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Gary T. Roberson

Precision agriculture is a comprehensive system that relies on information, technology, and management to optimize agricultural production. While used for several years in agronomic crops, it is attracting increasing interest in horticultural crops. Relatively high per-acre crop values for some horticultural crops makes precision agriculture an attractive production system. Precision agriculture efforts in biological and agricultural engineering at North Carolina State Univ. are currently focused in two functional areas: site specific managment (SSM) and postharvest process managment (PPM). Much of the information base, technology, and management practices developed in agronomic crops have practical and potentially profitable applications in fruit and vegetable production. Mechanized soil sampling, and variable rate control systems are readily adapted to horticultural crops. Postharvest controls are widely used to enhance or protect product quality. These technologies and their applications will be discussed in this presentation. Yield monitors are under development for many crops that can be mechanically harvested. An overview of these developments will be discussed. In addition, low-cost technologies for entry into precision will be presented.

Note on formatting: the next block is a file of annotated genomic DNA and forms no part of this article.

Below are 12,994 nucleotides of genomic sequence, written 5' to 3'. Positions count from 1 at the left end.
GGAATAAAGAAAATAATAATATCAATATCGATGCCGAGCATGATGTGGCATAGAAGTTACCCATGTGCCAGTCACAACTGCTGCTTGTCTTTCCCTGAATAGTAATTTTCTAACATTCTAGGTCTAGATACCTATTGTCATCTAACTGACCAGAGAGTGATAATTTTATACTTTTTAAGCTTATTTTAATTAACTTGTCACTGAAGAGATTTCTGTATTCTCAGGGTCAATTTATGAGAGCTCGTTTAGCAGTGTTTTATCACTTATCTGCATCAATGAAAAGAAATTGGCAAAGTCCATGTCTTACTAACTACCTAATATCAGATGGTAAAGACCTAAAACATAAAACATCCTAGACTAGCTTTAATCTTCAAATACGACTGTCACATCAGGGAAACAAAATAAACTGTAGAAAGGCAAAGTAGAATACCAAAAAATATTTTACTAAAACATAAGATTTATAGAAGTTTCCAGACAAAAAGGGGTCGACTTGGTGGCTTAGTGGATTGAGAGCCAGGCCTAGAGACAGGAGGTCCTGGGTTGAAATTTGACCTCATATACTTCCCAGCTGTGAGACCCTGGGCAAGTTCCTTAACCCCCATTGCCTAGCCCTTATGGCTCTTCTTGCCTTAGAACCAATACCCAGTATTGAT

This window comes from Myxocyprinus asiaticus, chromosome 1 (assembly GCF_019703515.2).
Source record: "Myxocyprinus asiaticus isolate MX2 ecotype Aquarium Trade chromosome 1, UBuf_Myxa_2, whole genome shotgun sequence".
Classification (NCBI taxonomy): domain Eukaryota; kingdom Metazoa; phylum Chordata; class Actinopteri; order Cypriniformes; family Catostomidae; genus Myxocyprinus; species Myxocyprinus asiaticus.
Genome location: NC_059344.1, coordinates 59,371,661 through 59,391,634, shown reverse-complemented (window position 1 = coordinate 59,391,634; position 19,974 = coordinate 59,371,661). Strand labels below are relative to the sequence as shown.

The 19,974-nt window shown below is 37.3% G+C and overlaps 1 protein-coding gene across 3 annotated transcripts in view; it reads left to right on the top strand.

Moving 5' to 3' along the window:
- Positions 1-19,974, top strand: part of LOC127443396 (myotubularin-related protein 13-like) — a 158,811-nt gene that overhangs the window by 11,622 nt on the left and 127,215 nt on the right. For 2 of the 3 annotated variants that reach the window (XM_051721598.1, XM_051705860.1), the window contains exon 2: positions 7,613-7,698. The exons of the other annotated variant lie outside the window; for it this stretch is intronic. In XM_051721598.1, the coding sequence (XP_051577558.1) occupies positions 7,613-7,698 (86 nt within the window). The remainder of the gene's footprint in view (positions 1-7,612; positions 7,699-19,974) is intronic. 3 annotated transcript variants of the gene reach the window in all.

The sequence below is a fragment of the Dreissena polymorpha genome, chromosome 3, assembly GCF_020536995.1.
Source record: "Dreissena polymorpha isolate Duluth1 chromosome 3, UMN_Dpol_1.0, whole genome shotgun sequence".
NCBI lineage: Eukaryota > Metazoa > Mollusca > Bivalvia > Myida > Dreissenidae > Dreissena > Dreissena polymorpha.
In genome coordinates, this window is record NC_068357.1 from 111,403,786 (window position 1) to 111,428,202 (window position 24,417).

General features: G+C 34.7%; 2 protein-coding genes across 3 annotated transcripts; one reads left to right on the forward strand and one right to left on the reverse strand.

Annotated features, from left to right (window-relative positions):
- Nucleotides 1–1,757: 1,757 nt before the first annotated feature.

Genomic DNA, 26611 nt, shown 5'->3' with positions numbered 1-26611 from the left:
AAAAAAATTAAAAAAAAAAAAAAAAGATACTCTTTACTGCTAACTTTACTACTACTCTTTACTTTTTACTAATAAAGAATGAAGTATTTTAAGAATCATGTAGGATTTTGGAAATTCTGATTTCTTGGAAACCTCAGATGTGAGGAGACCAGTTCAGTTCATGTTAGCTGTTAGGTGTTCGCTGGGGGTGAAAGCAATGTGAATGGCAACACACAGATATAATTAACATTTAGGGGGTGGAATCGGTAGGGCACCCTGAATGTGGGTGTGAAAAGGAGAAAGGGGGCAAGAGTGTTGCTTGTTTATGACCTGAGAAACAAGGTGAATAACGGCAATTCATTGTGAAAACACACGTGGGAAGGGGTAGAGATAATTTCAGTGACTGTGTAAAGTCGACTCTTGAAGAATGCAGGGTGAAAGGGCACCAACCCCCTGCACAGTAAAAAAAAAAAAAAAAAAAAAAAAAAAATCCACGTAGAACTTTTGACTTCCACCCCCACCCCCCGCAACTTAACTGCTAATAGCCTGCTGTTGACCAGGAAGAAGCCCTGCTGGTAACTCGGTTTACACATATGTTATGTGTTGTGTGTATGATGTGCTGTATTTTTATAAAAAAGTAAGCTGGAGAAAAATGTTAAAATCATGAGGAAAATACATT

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Todd Rosenstock and Patrick Brown